Tuesday, August 13, 2013

The Good Life

I am not a big fan of war movies. I spend most of the time shielding my eyes from the gore and violence.

Saving Private Ryan is one of the few exceptions. Set during the Normandy invasion in World War II, Steven Spielberg's 1998 masterpiece chronicles the mission to find and remove from combat one Private James Francis Ryan (Matt Damon). Ryan's three brothers, all soldiers, have been killed in recent days in combat.  Captain John W. Miller (Tom Hanks) has the mission of locating Pvt. Ryan and returning him safely to his mother.  General George C. Marshall has issued the order himself, believing that three sons were more than  any mother should have to contribute to the war.

My favorite part was the end when the Allies stormed in for the surprise rescue, but unfortunately, too late to save Capt. Miller. As he lay dying, he struggles to leave Pvt. Ryan with one enduring directive, "James, earn this . . . Earn it."

"Earn this." Ryan's rescue came at a high cost. Of the eight soldiers commissioned to save him, only two returned relatively unscathed.

As Ryan kneels close to the dead captain, his face transitions to that of an old man visiting the Normandy American cemetery with his family, fifty years later. The elderly man kneels by his captain's grave. Ryan explains to Miller that he has tried to live a good life. He hopes he has. Unsatisfied, he turns to his family standing back. "Tell me I've led a good life . . . Tell me I'm a good man."

We instinctively understand why Ryan feels compelled to live a good life, as payment for the sacrifice of his captain and the others. But why is goodness the payment for the debt? Why not revenge, by killing all former Nazis?

While he was still an atheist, C.S. Lewis struggled with what he saw as a mystery, when confronted with what he called the "Law of  (Human) Nature" or the "Rule of Right and Wrong." He experienced an uncomfortable, nagging suspicion that he might be wrong about his belief in no god. He wrote in Mere Christianity that people seem to be appealing to a standard of behavior that all parties are aware of. "If we do not believe in decent behavior, why should we be so anxious to make excuses for not having behaved decently?" Where does this innate sense of decency or fairness come from? What is this standard?

I have recently joined an online "faith" forum where I can post my ideas along with others. I feel "called" to write. For God! No pressure!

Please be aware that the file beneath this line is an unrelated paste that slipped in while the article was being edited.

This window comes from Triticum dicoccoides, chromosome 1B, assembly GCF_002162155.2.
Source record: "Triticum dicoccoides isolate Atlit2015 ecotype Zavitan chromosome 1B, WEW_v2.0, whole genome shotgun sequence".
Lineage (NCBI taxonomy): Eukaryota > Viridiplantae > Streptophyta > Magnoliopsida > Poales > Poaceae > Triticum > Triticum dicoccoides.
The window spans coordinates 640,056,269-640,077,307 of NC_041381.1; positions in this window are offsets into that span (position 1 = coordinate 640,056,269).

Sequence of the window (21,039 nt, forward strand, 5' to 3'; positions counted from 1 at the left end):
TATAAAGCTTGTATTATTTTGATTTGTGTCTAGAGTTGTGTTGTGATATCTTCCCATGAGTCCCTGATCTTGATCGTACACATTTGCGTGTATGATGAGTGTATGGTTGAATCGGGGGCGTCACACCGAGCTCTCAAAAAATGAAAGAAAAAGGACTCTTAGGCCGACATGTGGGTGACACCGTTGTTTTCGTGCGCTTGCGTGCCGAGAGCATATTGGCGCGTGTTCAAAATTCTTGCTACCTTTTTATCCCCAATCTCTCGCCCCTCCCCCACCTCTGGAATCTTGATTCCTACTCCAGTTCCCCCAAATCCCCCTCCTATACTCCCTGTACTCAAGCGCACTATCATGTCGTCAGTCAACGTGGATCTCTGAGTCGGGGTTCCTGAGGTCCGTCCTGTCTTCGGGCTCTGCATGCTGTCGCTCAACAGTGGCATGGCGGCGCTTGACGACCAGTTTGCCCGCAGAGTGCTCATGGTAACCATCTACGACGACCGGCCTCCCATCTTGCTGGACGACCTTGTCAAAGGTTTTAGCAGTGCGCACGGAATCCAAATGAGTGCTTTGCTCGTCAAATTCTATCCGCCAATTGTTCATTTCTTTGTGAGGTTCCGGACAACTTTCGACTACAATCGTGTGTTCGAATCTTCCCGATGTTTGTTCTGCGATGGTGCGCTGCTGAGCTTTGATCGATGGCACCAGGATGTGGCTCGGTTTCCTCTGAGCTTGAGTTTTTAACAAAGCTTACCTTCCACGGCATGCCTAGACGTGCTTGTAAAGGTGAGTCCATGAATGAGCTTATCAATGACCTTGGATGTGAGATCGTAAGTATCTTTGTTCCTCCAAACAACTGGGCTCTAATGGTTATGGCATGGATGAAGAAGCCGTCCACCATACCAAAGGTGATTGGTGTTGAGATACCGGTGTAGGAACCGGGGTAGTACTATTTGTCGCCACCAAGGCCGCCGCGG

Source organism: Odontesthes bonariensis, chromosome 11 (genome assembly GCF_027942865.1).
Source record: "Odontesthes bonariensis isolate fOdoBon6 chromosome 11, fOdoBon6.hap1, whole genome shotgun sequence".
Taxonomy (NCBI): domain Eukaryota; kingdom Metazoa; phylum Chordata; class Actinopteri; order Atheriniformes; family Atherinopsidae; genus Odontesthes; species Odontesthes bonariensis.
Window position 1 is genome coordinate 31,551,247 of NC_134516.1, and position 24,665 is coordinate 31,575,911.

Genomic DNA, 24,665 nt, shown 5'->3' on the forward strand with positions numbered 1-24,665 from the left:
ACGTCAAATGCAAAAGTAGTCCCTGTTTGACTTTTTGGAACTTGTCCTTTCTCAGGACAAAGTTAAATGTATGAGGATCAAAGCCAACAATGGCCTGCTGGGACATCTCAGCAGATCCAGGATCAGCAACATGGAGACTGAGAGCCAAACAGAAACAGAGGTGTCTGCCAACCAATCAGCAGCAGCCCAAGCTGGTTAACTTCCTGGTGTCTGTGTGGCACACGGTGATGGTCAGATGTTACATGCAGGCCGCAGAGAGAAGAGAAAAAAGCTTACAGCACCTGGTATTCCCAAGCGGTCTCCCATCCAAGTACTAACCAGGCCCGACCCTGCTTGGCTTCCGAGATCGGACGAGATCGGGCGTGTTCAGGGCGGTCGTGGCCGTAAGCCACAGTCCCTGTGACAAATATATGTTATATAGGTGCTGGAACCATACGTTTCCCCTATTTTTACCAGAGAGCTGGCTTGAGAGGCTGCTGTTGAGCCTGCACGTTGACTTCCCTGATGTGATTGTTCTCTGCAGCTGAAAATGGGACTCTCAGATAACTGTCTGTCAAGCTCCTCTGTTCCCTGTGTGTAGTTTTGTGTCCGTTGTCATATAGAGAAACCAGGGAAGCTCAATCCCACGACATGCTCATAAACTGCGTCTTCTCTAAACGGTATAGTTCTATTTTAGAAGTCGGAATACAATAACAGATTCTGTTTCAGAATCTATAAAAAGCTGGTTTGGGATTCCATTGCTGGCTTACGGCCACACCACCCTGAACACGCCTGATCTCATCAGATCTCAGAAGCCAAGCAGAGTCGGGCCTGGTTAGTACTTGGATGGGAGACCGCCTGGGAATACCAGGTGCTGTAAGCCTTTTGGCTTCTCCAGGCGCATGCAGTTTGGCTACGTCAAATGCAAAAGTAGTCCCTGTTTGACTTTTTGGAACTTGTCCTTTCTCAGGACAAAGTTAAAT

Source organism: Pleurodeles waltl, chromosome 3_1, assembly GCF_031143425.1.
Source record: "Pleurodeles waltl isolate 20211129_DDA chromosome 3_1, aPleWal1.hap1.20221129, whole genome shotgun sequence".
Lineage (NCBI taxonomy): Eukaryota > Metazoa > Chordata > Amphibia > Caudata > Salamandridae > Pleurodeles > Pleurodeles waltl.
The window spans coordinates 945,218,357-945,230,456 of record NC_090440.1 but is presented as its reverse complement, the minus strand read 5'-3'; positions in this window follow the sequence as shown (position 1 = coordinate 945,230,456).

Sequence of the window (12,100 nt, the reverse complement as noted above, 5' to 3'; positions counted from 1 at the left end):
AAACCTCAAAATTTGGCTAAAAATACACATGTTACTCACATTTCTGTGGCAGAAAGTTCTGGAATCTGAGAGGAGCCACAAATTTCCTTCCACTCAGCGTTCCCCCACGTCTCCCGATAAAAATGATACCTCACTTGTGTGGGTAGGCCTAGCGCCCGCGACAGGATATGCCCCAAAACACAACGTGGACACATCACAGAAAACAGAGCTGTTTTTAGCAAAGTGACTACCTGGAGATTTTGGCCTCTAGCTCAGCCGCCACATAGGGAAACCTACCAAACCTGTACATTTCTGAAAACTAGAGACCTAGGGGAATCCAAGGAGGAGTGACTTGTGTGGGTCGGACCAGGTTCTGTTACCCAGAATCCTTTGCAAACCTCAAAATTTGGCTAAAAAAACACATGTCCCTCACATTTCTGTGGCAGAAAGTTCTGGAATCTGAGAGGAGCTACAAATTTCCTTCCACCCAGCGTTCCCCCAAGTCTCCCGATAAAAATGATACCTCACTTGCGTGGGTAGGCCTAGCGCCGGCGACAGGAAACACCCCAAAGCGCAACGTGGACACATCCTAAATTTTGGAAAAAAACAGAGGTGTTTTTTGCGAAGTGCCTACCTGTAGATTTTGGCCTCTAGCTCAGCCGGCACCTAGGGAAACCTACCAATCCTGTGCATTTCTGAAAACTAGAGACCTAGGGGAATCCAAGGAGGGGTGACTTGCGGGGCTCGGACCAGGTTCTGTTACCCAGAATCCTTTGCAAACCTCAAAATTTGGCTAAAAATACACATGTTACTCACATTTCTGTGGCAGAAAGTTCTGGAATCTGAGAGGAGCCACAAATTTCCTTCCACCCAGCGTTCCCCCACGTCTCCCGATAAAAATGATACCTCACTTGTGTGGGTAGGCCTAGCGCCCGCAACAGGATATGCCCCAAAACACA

I am amazed at the strong presence of atheists on these sites. They ask challenging, thought-provoking questions, present good arguments, provide videos expounding the wisdom of their gods, Richard Dawkins and Christopher Hitchens, and mentor vulnerable converts. Their have their own religion! Certainly atheists can and do behave decently. As a matter of fact, there have been studies that conclude that they behave better than people of faith.  But the question remains—where does this innate sense of honor come from? Evolution? Survival of the fittest? More thoughts on that another day.

"Evidence" from atheists will not sway me, even though they claim my experience with God, my testimony, is, at best, an illusion, and at worst, a contrived, manipulative hoax. Will we ever find common ground? One day.

Chuck Colson, in his excellent book, The Good Life, which inspired this post, wrote that we are "irresistibly religious."  A French philosopher unknown to me stated that human life is characterized by a "divine restlessness" which puts us on a quest for the meaning of life, a command imprinted on our "unextinguished souls."

We are all on the perennial quest for the meaning of life, and our purpose in it. Ironically that search for meaning is often what gives our lives meaning. We are all searching for something, probably because we are born with knowledge of the Truth, and a desire to know it.

Pope John Paul II summed it up succinctly, " One may define the human being as the one who seeks the truth."

A worthy pursuit! 

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